The Blizzard of 2016. Dad and I watch the news reports and talk on the phone to Jamie and Casey. You had the food, the wine, the beer, the chocolate, candles, flashlights and batteries. You were all prepared. Your girl scout training and wonderful parents and grandmother taught you well.
The storm arrived much earlier in DC, but Casey left early and takes trains, so I was not worried. Chris was the only concern. Fortunately the brunt of this storm named Jonas was happening on a weekend. The stories compared this to the Blizzard of ’96. I remember it well.
That storm began very early on Sunday, so I took the three of you to church and sent Dad out with a grocery list. Everyone who was not at church was at Shop-Rite. Dad, undaunted by the large lines, tried to complete his mission before we returned from Mass. With lines snaking around the store from the cashiers back to frozen food, he made an executive decision to abandon his cart and go elsewhere. Bye-bye Shop Rite and hello Quick Chek. It was a risk he was willing to take.
It took ingenuity to complete his assignment, but Dad was up for the challenge. While he could not find bread on the shelves, he was able to find a substitute—hamburger rolls. No oatmeal, but they had oatmeal cookies. You get the idea. I think I was impressed by his resourcefulness.
As he looked around him, he saw familiar faces. They were not friends or neighbors, but rather, other ingenious folks like him who had also left Shop-Rite for the aisles of Quick Chek.
When the storm was over, we had more than two feet of snow. School was closed for a week, and thank goodness Margaret and George were living next to us by then. You had playmates, and I remember thinking, “I have another woman to help me maintain my sanity during that very, very long week.”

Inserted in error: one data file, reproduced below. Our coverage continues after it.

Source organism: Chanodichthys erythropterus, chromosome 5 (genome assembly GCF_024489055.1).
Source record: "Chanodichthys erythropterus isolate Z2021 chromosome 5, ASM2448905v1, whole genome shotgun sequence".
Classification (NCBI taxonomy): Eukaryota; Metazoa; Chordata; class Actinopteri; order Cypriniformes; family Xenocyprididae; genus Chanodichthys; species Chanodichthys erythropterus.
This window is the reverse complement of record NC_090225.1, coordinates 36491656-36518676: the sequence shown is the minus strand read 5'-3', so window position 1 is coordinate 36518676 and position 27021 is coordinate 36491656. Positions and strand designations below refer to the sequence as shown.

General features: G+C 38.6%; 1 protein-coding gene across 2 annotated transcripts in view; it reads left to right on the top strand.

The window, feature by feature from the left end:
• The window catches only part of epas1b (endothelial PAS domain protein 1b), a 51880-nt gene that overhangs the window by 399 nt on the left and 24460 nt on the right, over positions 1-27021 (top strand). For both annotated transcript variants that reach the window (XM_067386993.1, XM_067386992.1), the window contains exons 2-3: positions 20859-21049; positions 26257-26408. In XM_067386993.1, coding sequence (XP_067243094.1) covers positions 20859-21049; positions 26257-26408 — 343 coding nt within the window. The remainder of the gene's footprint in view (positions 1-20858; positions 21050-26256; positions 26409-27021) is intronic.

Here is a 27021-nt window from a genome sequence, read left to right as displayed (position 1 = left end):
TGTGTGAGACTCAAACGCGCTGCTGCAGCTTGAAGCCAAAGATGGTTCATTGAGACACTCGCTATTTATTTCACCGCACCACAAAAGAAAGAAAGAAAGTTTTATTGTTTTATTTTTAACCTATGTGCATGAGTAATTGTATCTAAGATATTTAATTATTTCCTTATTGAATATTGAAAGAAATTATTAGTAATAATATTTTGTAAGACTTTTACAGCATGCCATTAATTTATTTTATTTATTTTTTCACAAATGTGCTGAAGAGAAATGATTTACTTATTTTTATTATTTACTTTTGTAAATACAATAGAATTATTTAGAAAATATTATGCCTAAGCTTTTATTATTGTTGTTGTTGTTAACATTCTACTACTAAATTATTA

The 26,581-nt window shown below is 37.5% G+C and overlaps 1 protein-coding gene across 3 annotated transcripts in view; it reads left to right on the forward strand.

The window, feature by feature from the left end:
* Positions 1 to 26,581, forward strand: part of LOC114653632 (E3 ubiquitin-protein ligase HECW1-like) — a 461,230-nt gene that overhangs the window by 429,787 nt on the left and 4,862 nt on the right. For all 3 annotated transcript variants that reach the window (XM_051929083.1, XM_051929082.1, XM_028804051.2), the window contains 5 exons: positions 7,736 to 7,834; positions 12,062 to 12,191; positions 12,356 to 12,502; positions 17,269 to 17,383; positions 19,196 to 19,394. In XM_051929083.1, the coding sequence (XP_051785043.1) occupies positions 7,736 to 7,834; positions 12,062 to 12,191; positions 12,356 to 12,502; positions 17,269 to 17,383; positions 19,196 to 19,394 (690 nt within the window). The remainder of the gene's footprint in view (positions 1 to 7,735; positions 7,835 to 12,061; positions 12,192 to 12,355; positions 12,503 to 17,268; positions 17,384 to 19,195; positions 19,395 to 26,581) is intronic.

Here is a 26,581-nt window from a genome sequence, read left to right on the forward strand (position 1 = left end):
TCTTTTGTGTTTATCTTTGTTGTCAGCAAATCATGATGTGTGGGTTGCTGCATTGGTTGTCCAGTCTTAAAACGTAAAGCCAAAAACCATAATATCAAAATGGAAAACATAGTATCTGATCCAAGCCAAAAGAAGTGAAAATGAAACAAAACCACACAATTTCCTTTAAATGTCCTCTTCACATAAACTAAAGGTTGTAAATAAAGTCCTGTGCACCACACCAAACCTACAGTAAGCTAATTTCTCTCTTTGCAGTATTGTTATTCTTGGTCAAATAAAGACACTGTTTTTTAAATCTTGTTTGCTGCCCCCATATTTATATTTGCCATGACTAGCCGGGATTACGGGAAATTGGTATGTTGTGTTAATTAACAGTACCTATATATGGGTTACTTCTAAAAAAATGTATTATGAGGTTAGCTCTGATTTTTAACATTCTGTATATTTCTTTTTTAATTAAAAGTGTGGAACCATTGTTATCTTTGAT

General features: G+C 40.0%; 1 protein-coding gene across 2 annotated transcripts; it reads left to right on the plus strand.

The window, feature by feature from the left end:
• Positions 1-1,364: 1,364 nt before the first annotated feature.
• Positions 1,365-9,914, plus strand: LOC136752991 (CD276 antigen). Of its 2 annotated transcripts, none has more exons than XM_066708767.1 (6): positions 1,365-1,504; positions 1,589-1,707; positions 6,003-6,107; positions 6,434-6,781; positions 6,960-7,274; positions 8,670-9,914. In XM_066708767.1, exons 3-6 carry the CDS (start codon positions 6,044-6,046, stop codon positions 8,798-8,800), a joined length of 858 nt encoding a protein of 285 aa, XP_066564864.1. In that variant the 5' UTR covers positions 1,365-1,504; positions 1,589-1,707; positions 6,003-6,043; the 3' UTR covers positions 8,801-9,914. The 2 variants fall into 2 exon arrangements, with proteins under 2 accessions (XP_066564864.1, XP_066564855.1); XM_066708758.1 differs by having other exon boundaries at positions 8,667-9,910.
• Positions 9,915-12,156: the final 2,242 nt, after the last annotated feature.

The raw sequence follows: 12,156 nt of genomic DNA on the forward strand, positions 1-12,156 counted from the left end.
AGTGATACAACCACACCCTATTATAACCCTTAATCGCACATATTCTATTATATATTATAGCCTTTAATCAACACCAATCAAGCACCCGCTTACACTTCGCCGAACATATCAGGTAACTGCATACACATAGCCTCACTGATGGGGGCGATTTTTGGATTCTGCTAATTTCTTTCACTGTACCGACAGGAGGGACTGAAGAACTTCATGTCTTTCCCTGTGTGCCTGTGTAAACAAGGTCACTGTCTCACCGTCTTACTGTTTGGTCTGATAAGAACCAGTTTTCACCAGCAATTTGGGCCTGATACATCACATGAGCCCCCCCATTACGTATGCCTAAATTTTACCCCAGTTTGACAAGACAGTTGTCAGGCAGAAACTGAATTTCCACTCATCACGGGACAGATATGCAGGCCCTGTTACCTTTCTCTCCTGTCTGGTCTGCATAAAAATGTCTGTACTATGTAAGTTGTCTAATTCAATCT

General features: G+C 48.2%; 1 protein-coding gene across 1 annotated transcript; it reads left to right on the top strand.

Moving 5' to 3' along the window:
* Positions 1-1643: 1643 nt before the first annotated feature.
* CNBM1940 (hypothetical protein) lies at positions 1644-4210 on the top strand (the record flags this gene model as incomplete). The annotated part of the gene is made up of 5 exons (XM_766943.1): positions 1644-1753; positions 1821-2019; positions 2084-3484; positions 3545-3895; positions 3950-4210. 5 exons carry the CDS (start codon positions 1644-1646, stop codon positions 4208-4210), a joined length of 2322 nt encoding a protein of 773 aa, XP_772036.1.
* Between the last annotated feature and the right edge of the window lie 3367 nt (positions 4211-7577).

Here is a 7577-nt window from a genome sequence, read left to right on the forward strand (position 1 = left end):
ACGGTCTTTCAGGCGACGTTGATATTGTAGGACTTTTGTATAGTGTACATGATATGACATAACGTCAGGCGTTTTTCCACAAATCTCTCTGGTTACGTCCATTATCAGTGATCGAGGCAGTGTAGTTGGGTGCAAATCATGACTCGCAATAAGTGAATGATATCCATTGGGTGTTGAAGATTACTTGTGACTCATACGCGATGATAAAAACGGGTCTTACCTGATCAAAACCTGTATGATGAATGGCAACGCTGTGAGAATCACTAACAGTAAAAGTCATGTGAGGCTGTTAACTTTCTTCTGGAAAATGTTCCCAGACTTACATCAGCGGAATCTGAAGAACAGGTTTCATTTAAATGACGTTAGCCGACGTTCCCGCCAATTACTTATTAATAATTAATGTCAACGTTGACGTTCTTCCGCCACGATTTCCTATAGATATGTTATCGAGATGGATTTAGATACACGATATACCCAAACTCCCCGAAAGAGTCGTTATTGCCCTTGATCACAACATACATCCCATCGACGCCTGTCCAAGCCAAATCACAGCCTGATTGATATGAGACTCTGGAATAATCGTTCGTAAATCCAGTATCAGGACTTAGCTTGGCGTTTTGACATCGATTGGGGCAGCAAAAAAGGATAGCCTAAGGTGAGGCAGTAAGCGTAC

I learned to be more prepared in the future. The following year, my 1997 kitchen pantry closet was brimming with canned soup, mac and cheese, and Parmalat, which was milk in a carton with a shelf life of six months. I know it’s kind of creepy but the rationale for me was that it would only be used in a natural disaster, like a hurricane or a blizzard. When 1997 turned into a bust of a winter blizzard-wise, I opened the container and decided I would rather have the powdered milk of my childhood than super-heated long shelf-life milk.
So what this storm has confirmed to me is that I just can’t do that snow anymore. I just can’t! But with most of my family choosing to live there, I can’t put the worry behind me. It’s a mother and a family thing.